Before I start, though, I want to say that I think we need to first disavow ourselves of the notion that schooling and education are synonymous. An individual’s education consists of far more than the hours she spends in school. The six-and-a-half hours per day students currently spend in school make up less than 20% of total time in a school week and less than 14% of total time in a calendar year (considering the holidays and breaks). We all learn all the time. It’s a function of being human. Schools are merely one of many things that help students learn. So when I use the term “education,” I mean more than schooling.

Through the Eyes of a Student

So here I am, twelve-year-old James, about to embark on the second half of my public education experience. What do I want? What do I need?

1) Supportive adults and peers

The stresses of moving from elementary to middle school, and then again to high school, mean I’m going to be happy to find smiling, supportive faces at school and at home. I’m developing, and I’m going to make a lot of mistakes. I’m going to build habits that maximize comfort and minimize discomfort, even when those habits are not in my own long-term best interest. This process is not going to be easy, and I’m going to try to avoid pain wherever possible. Sometimes that might mean not working hard in school. Sometimes it might mean sitting by myself at lunch. Sometimes it might mean Facebooking until four in the morning on a Tuesday night. And sometimes it might mean locking myself in my room with my headphones on full blast.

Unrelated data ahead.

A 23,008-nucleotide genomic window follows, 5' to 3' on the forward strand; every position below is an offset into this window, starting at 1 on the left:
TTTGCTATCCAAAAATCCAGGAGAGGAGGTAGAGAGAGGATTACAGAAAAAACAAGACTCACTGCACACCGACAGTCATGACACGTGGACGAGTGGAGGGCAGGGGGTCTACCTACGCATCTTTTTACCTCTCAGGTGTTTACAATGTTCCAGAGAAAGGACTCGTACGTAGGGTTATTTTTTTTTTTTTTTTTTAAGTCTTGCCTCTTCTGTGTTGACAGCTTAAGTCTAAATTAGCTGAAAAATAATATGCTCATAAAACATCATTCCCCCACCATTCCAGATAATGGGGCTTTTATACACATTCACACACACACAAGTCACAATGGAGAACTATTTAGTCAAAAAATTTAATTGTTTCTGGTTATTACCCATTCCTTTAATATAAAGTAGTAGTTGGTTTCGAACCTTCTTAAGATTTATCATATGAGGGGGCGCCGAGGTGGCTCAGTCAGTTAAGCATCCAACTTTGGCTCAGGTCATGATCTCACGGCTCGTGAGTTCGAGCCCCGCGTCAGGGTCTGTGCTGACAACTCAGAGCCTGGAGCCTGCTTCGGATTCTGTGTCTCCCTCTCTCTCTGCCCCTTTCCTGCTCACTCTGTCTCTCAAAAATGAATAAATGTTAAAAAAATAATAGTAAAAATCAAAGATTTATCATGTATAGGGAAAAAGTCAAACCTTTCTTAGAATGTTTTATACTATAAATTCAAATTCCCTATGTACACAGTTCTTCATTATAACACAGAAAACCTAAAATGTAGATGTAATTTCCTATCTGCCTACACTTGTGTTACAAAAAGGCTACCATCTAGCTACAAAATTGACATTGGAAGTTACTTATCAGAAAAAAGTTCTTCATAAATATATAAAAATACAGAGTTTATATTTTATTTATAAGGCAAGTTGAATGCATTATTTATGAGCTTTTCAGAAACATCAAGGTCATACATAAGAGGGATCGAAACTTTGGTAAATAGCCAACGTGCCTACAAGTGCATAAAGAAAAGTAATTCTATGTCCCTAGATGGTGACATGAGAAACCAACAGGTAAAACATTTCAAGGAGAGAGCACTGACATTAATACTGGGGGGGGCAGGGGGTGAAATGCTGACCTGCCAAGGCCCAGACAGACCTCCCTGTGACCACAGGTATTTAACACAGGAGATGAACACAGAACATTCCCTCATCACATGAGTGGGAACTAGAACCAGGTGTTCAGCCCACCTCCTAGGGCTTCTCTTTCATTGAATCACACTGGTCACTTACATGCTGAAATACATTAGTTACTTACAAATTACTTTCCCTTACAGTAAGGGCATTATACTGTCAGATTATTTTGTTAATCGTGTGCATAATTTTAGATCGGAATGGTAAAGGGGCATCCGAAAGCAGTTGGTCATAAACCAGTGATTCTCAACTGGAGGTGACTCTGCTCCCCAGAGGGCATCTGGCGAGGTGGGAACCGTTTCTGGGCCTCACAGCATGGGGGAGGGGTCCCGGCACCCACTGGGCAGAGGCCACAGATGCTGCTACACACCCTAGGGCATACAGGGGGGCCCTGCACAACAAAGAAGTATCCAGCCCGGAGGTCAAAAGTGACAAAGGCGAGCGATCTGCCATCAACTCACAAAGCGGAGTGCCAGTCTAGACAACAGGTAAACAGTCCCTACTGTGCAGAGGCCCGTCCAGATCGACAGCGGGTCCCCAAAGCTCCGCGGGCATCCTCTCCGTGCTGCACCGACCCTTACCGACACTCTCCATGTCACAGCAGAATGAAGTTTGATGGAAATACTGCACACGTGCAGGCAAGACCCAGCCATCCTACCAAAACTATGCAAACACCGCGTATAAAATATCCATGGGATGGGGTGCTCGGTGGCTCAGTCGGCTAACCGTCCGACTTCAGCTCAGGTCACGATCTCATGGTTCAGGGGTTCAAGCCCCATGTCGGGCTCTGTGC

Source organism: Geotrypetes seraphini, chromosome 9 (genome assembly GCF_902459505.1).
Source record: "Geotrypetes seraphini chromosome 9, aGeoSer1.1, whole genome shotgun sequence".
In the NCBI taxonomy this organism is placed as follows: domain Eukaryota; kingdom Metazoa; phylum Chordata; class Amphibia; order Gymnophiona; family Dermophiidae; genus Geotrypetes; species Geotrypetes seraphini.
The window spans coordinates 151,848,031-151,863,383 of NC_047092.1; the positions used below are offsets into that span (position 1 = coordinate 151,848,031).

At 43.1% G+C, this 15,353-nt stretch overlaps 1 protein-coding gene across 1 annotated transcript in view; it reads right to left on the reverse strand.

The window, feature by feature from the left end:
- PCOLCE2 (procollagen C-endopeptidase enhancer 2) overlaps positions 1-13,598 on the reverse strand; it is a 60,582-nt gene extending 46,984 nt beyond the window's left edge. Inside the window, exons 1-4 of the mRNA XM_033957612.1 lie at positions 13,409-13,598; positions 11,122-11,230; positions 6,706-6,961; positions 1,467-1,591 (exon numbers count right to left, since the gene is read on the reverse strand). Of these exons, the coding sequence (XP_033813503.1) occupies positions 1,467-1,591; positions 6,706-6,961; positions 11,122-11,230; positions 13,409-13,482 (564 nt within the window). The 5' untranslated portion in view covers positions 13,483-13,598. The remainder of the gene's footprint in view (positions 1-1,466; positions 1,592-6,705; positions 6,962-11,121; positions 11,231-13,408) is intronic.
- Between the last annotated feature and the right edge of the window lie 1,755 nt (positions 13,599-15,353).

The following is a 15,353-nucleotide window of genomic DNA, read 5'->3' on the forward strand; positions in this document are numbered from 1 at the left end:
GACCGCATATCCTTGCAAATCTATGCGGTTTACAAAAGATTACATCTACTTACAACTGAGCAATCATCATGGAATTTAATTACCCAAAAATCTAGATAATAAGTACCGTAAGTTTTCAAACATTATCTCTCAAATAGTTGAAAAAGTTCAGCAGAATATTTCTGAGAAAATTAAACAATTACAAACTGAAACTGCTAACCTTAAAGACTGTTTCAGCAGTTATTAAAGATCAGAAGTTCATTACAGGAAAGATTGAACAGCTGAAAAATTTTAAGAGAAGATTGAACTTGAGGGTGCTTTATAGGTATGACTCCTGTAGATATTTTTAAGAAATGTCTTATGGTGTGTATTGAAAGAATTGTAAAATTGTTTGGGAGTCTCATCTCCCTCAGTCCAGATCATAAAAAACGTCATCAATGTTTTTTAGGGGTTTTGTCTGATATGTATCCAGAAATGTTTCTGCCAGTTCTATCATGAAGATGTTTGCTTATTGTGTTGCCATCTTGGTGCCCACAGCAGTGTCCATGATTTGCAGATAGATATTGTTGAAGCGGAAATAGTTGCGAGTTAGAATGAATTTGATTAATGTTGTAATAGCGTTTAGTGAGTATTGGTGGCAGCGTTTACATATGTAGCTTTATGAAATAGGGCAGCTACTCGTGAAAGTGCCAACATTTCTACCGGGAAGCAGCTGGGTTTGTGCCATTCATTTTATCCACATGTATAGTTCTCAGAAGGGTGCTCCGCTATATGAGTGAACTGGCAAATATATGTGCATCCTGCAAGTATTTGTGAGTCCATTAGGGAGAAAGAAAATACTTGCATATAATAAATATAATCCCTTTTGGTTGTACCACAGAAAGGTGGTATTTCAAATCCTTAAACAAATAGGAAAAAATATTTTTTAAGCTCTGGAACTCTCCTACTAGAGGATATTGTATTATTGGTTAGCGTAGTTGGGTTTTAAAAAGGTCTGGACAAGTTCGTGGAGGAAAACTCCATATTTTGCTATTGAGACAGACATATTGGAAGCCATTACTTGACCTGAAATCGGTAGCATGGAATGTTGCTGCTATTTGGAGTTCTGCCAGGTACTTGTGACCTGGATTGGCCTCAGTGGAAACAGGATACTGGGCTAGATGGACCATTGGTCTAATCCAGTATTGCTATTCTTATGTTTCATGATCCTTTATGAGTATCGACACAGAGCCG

I might often feel like nobody understands me, or that I’m alone in dealing with things. Nothing will help me cope with these challenges like having a community of understanding and caring adults who communicate with one another. Even better, accepting peers. Odds are I’m not going to open up to adults fully as an adolescent, but I will certainly share more with adults I know and trust than those I don’t. A team of adults who know and trust each other will come closest to correctly identifying my strengths and needs when they work collaboratively. For these reasons, it’s important that my parents work side-by-side with school personnel and other adults in the community who I see regularly, like my basketball coach or after-school tutor.

The adults who surround me, along with my peers, should serve as role models. I should be able to see some of myself in many of these role models. They should be of varying age and gender, and give me daily opportunities to consider the value of their behaviors and life choices as a model for how I might make my own. To this end, my peers and I should be taught how to support one another as both learners and humans, so that we might serve as role models to one another.

2) Preparation for the Future

As a adolescent, a major cause of anxiety I have is whether I’ll be able to make it on my own when my schooling is over. When my day is no longer directed and supported by adults, what will I do and how will I manage?